An Exile in Trumplandia Makes a Rejoiner to Marc Clauson

My colleague of several decades, two universities and fellow Berean Marc Clauson penned a response to a post I made on February 8. In his response, Mark said that I had written a piece “… addressing more than one issue related to President Trump.  The one that caught my attention was immigration policy.” I had not intended to address more than one issue. The purpose of the post was to convey my sentiment that President Trump gave little evidence of having a respect for individual human beings rooted in our universal creation in the image of God. My final paragraph reads:

While much of what we talk about with respect to President Trump will necessarily relate to policy, ultimately my concerns go beyond policy. I will agree with some of President Trump’s economic (and other) policies. My Trumplandia policy concerns are manifest in immigration and trade. But the root of the concerns are [sic] based in the shift away from a properly understood liberal individualism that respects individual people as being created in the image of God.

Marc asks “Do we disrespect individuals when we restrict immigration?” He correctly infers my belief that “Yes” nations are not giving individuals proper respect when the nation artificially restricts immigration for economic and what Marc calls “civilization” reasons.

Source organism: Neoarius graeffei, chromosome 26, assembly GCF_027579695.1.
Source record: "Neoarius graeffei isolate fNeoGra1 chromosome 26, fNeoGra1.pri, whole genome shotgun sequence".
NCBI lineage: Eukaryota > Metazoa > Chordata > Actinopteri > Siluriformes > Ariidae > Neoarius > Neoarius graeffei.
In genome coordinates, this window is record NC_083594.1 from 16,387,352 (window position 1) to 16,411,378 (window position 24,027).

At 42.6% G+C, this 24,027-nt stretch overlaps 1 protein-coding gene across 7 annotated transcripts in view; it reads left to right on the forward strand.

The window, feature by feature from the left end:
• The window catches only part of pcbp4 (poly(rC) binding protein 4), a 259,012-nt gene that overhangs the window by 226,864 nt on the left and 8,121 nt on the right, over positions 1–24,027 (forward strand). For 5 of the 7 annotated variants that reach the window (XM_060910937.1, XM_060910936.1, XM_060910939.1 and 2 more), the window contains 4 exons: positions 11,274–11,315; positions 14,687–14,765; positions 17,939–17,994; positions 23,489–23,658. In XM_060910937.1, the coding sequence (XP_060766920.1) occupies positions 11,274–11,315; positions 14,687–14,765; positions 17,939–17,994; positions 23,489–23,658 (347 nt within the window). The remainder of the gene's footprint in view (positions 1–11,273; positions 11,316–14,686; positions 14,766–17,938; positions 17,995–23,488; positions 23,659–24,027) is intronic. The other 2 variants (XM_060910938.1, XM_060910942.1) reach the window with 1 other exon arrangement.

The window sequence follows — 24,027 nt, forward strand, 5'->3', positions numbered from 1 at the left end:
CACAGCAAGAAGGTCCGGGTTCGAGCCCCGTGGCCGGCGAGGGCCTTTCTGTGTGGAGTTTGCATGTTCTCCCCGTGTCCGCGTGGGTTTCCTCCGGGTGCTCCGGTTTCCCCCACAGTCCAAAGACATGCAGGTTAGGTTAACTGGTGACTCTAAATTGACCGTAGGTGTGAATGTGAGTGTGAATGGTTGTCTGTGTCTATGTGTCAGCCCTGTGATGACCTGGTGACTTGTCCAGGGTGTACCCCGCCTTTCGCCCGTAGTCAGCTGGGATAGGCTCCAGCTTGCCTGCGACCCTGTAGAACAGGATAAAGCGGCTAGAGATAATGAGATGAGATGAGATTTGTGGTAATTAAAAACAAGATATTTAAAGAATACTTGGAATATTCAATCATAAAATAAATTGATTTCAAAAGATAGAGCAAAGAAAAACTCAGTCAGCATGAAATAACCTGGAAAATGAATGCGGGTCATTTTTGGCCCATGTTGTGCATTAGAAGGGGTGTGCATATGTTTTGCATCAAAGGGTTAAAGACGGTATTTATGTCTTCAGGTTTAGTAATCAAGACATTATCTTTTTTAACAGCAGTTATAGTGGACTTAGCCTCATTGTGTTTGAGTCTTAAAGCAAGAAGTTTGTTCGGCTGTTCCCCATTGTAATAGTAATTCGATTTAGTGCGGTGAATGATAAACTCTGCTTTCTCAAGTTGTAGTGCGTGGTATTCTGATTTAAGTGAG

Clauson calls on Adam Smith’s reasoning in the Theory of Moral Sentiments as a foundation for his argument. Smith makes the distinction between a “moral wrong” and an “injustice”. Marc says that restricting immigration is not unjust because it causes no “positive harm”. All the restricting nation has done is to fail to provide the immigrant with something the immigrant wanted – entry into the country; the nation has does no positive harm to the immigrant. I do not think that potential immigrants into the United States would agree that immigration restrictions caused them no  harm. But, let’s examine Smith’s distinction between a “moral wrong” and an “injustice” in Theory of Moral Sentiments from the other side of the coin–doing good, what Smith calls “beneficence”. Smith argues that the rules of justice are black-and-white. It is relatively easy to ascertain when positive harm is caused. However, it is much more difficult to outline how to be beneficent. Adam Smith believed the rules on beneficence are loose, vague, and indeterminate. Being good does not necessarily follow simple rules. Government is of little value legislating beneficence, however, government should not interfere with beneficence. With respect to immigration, artificial governmental restrictions, whether designed to increase the wage and income of some specific group or proposed for another reason, prohibit individuals in the United States from exercising beneficence. Individual people and businesses in the United States help other human beings who desire to come to the United States to work and find a better life to flourish. So yes, I do think that immigration restrictions do show a lack of respect for the immigrants and also for the people in the United States that want to help the immigrants.